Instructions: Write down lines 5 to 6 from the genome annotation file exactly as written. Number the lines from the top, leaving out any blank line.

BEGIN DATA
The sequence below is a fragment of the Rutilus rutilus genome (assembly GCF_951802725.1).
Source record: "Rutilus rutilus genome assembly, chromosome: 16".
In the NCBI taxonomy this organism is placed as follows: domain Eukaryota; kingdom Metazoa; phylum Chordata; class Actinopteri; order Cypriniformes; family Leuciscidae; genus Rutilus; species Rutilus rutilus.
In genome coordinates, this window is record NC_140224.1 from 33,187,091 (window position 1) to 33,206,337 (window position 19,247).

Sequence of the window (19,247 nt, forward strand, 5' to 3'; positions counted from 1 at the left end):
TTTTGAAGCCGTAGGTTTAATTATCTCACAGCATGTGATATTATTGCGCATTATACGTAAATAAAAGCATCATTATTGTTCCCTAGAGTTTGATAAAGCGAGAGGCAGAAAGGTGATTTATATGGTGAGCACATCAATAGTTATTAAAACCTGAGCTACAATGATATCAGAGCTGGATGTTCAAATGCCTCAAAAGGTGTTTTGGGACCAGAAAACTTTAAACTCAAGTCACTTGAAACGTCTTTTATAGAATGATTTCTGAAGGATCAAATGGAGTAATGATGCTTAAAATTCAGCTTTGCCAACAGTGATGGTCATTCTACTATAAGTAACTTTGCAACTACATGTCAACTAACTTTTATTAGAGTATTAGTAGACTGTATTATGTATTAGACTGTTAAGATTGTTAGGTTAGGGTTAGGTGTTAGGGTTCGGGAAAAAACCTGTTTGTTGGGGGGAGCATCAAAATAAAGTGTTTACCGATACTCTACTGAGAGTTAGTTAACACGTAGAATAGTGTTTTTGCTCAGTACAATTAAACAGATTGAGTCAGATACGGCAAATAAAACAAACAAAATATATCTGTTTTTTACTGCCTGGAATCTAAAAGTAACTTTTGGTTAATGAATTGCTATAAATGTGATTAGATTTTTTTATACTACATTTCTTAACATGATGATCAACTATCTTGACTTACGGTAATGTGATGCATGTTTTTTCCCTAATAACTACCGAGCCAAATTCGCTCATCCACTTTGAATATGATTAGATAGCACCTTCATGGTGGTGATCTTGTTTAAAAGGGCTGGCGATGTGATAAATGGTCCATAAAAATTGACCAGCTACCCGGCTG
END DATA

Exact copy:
Sequence of the window (19,247 nt, forward strand, 5' to 3'; positions counted from 1 at the left end):
TTTTGAAGCCGTAGGTTTAATTATCTCACAGCATGTGATATTATTGCGCATTATACGTAAATAAAAGCATCATTATTGTTCCCTAGAGTTTGATAAAGCGAGAGGCAGAAAGGTGATTTATATGGTGAGCACATCAATAGTTATTAAAACCTGAGCTACAATGATATCAGAGCTGGATGTTCAAATGCCTCAAAAGGTGTTTTGGGACCAGAAAACTTTAAACTCAAGTCACTTGAAACGTCTTTTATAGAATGATTTCTGAAGGATCAAATGGAGTAATGATGCTTAAAATTCAGCTTTGCCAACAGTGATGGTCATTCTACTATAAGTAACTTTGCAACTACATGTCAACTAACTTTTATTAGAGTATTAGTAGACTGTATTATGTATTAGACTGTTAAGATTGTTAGGTTAGGGTTAGGTGTTAGGGTTCGGGAAAAAACCTGTTTGTTGGGGGGAGCATCAAAATAAAGTGTTTACCGATACTCTACTGAGAGTTAGTTAACACGTAGAATAGTGTTTTTGCTCAGTACAATTAAACAGATTGAGTCAGATACGGCAAATAAAACAAACAAAATATATCTGTTTTTTACTGCCTGGAATCTAAAAGTAACTTTTGGTTAATGAATTGCTATAAATGTGATTAGATTTTTTTATACTACATTTCTTAACATGATGATCAACTATCTTGACTTACGGTAATGTGATGCATGTTTTTTCCCTAATAACTACCGAGCCAAATTCGCTCATCCACTTTGAATATGATTAGATAGCACCTTCATGGTGGTGATCTTGTTTAAAAGGGCTGGCGATGTGATAAATGGTCCATAAAAATTGACCAGCTACCCGGCTG